This quote gives a taste of the sort of narrator Mitch is. He knows that he can never repair what happened in his past, and painfully honest about his errors and responsibilities, Mitch partly wants to be punished and remain in a state of disgrace. The job with Rembek offers some tantalizing possibilities that go far beyond the generous monetary compensation; the job is also a way to gain back some self-respect, and Tobin, who’s too hard on himself to allow for any self-pity or self-delusion, knows that he owes it to his family to do something about the mess his life has become.

Kinds of Love, Kinds of Death is the first of 5 Mitch Tobin novels, and it’s an extremely strong start (could Westlake do anything less?). Westlake creates an incredibly strong and interesting protagonist, a troubled man immersed in his own tangled problems–a man who’s thrown a lifeline from an improbable and questionable source. Tobin, of course, takes the job, as we knew he would, and he proves to be an excellent detective. He learns that the men in “The Corporation” had “wifey time,” and this means public events they attended with their wives, but then there’s the rest of the time when the gangsters trooped out their expensive mistresses and partied. While Rita Castle acted like the “original dumb bunny” and seemed to be little more than a “feeble-minded” dumb blonde out for whatever cash from whichever besotted middle-aged admirer she could hook, Tobin begins to suspect that Rita Castle was not what she appeared. One look at the bookshelf next to her bed tells Tobin that Rita was anything but dumb. She was sharp and manipulative coming on to Rembek’s acquaintances,  employees and business associates whenever Rembek’s back was turned. According to the chauffeur she was “dangerous,” and according to another gangster, Rembek couldn’t see what was obvious to everyone else:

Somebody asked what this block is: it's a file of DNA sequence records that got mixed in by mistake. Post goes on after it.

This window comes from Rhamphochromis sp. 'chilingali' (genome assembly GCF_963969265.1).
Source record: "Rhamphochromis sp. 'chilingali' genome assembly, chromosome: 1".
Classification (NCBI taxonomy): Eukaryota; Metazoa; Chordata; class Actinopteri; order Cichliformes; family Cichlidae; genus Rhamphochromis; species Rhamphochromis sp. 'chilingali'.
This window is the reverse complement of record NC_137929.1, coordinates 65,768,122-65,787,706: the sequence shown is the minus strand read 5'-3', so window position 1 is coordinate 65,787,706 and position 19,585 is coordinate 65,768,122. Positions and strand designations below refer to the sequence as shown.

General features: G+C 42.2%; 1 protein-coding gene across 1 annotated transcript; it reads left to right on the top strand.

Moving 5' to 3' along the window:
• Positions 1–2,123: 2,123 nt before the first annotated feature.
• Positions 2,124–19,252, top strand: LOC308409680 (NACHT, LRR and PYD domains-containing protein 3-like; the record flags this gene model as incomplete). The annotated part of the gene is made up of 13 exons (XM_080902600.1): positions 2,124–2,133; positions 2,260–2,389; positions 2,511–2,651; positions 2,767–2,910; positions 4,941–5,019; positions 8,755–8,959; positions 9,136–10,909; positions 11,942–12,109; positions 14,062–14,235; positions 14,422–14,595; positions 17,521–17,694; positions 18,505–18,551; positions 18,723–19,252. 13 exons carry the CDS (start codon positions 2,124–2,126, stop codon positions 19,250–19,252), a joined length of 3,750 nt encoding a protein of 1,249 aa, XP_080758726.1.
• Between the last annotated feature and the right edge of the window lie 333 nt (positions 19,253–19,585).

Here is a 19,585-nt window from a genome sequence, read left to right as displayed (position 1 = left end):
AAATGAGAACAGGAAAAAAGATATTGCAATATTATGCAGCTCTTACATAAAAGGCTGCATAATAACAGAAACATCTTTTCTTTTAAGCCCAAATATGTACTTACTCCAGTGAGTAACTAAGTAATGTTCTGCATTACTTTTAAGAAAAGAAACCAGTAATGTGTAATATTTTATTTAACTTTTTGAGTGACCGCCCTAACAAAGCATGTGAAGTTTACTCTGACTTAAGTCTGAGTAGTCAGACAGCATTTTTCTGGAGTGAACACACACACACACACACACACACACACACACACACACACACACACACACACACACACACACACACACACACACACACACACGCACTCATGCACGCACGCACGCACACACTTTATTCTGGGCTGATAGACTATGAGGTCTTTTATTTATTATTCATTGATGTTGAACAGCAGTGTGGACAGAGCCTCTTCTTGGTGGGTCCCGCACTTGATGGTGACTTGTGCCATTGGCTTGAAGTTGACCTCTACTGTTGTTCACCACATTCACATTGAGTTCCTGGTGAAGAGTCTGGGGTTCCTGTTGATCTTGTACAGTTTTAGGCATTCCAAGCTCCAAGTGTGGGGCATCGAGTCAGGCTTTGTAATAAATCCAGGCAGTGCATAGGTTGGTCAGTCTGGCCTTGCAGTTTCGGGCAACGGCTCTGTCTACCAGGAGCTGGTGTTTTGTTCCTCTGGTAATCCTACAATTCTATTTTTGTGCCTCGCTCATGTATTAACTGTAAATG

When a man buys something new and shiny, and he loves it very much, you don’t tell him he got a lemon.

Anyway, I’m hooked, and I’m in for the series

Kinds of Love, Kinds of Death

Murder Among Children

Wax Apple

A Jade in Aries

Don’t Lie to Me

review copy

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16 Comments

Filed under Fiction, Westlake, Donald

16 responses to “Kinds of Love, Kinds of Death by Donald Westlake

  1. I know exactly what you mena about returning to a great author and wondering why it took so long. Rita sounds like an interesting character, enough of a mystery to make me want to read the book. is there not a move with Gene Tierney in which she’s absolutely not what she seems? the descriptionn reminded me.